1. Develop a clear, tight specification that leaves no room for subjectivity – detailing from how many people should be on site right down to the type of nail.
2. Share this with the client at the beginning of the process, so potential areas of disagreement are addressed.
3. If there are any parts of the project reliant on third parties, outline these as a potential risk –e.g. ordering bespoke doors from a specialist supplier in Denmark.
4. Give the client contact details for a project manager who is working on their job – they will make sure that the client is happy and any concerns are addressed.
5. Only begin the project when the client understands and is happy with the scope of works.
6. Get Your Team Onside
The client onboarding process will be a multidisciplinary process. Salespeople, account managers and technical teams are often involved. The business needs to set the expectation with employees that the onboarding process is vital. There are a few ways to do this:
1. Use numbers to highlight the value of effective customer onboarding: “Of customers who leave us in the first year, 87% do so in the first 30 days” or “78% of dissatisfaction arises at the onboarding process stage.”
2. Ensure that the team understands the onboarding process.
3. Equip them to deliver their part, whether this is sales, customer services or technology, ensure they have resources to deliver the onboarding vision.
4. Listen to ideas: front-line staff often have good ideas about improving the customer experience. Listen to employees who spend time around customers.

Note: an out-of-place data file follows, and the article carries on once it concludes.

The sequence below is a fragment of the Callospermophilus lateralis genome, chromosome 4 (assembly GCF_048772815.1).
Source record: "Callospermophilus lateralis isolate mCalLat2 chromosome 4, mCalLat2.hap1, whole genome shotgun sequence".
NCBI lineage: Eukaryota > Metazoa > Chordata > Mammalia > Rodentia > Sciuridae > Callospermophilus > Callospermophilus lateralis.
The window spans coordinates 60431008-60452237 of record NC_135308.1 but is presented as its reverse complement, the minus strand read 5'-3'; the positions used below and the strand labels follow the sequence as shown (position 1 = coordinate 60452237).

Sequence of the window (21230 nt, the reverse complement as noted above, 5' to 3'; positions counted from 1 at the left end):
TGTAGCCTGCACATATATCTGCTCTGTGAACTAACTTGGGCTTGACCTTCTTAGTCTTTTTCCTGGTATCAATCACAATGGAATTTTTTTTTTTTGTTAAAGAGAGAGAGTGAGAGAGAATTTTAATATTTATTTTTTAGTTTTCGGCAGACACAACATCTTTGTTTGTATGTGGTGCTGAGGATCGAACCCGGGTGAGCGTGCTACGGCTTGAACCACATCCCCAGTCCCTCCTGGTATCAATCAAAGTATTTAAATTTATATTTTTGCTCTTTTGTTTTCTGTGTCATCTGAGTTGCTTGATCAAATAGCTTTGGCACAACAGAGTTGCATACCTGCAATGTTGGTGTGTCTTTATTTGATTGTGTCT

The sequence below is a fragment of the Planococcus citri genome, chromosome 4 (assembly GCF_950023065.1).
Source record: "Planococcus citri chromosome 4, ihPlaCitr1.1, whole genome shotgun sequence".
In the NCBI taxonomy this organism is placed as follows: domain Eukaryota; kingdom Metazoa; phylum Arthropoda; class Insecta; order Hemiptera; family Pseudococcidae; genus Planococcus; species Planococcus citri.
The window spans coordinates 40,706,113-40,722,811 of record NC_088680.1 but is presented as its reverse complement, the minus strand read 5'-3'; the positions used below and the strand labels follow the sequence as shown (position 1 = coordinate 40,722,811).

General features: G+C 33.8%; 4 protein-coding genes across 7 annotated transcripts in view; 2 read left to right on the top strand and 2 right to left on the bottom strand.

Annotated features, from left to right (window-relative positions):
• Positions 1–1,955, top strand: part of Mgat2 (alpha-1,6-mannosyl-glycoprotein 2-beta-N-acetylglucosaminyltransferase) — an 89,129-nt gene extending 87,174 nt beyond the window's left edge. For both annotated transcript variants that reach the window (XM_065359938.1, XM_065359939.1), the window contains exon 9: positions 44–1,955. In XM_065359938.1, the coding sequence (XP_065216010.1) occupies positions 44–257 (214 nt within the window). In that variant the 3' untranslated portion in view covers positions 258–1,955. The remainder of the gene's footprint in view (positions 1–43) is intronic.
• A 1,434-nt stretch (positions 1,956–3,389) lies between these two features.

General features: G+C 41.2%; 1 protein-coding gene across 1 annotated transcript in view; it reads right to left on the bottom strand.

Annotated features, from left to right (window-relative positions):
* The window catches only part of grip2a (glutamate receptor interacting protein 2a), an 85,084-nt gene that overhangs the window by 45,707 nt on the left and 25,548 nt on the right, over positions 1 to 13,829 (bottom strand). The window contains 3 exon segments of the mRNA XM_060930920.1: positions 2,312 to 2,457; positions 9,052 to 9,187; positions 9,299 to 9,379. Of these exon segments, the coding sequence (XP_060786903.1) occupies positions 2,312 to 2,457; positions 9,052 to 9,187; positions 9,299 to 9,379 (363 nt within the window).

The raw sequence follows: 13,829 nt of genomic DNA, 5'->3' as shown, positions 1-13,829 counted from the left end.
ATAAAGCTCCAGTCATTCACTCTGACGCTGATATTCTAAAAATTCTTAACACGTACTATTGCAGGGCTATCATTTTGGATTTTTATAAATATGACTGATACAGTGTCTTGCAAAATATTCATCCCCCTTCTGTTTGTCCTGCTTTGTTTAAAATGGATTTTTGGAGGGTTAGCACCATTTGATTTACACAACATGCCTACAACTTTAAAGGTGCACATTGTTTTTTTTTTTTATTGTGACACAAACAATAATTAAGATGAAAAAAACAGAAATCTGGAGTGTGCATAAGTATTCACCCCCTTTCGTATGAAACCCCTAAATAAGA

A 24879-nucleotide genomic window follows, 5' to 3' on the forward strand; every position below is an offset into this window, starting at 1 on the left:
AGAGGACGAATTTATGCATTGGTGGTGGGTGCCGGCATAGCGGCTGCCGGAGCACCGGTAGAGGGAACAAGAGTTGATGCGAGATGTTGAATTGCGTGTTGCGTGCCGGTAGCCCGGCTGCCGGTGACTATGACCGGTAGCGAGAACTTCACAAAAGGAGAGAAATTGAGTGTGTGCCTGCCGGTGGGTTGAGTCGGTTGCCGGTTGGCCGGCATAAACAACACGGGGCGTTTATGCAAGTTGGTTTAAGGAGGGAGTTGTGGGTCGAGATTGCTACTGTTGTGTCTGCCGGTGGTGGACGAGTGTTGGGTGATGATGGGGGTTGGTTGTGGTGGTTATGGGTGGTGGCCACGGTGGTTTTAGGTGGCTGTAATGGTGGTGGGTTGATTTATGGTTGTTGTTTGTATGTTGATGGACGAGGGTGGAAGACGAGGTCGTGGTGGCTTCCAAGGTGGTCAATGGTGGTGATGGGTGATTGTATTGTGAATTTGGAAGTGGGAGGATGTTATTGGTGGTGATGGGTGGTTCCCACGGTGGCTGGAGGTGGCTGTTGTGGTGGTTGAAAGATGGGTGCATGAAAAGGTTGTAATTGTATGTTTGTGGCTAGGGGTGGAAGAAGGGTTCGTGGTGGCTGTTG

5. If appropriate, build in compensation for maintaining high onboarding standards.
7. Check In with Clients
It is always a good idea to check in with clients as an opportunity to gain feedback and see what is and isn’t working.
Dependent on the business, a check-in can be an online questionnaire or a face-to-face meeting. The objective is partly to improve future performance, partly to fix problems and partly to make the client feel valued and cement the relationship.
This doesn’t need to be a one-off exercise after x number of days; it should be a culture of listening to the customer and improving. The CEO chatting to customers and project managers continually checking clients are happy are both examples of staying ahead of problems and learning what customers want.
8. Monitor Success as an Ongoing Process
Collecting feedback on the onboarding process is a good way to collate all the information and identify common complaints and successes.
For example, if a hotel receives complaints that check-in can only be done after 2pm and people want it to be earlier, they can try to rectify this. There could be some rooms that have an early check-in and that can, therefore, be an option that clients can choose upon booking.
Similarly, it can be used to identify points of strength. If feedback on a certain aspect is positive, the business can work to improve it further or ensure it’s the same for everyone.
Client onboarding is unique for every business, but a common thread is that customers who have a good early experience are more likely to forgive future sins. Zeroing in on this early interaction is an important step to winning and keeping customers.
How Red Flag Alert can Help
We’re a perfect partner for businesses looking to streamline their onboarding process. Our software allows you to access up-to-date intelligence on any business in the UK.
- 6.5m+ UK businesses
- 100+ indicators of financial health tracked
- 50,000+ new businesses every month
- 100,000+ data changes every month
- 2.6m+ telephone records
This helps you:
- Ensure you have detailed information on each client, details on contacts and key decision-makers who will help communications with the business.
- Ensure your due diligence meets the right standard: detailed information on businesses and individuals important for ID verification, AML, KYC and PEP screening.
- A detailed financial health rating for every business in the UK means you can quickly conduct financial checks without disrupting the onboarding process.
- The Red Flag API allows you to plug this information into your CRM in real time.
For a free consultation on how this can help your business, please get in touch with Richard West at email@example.com or 0344 412 6699.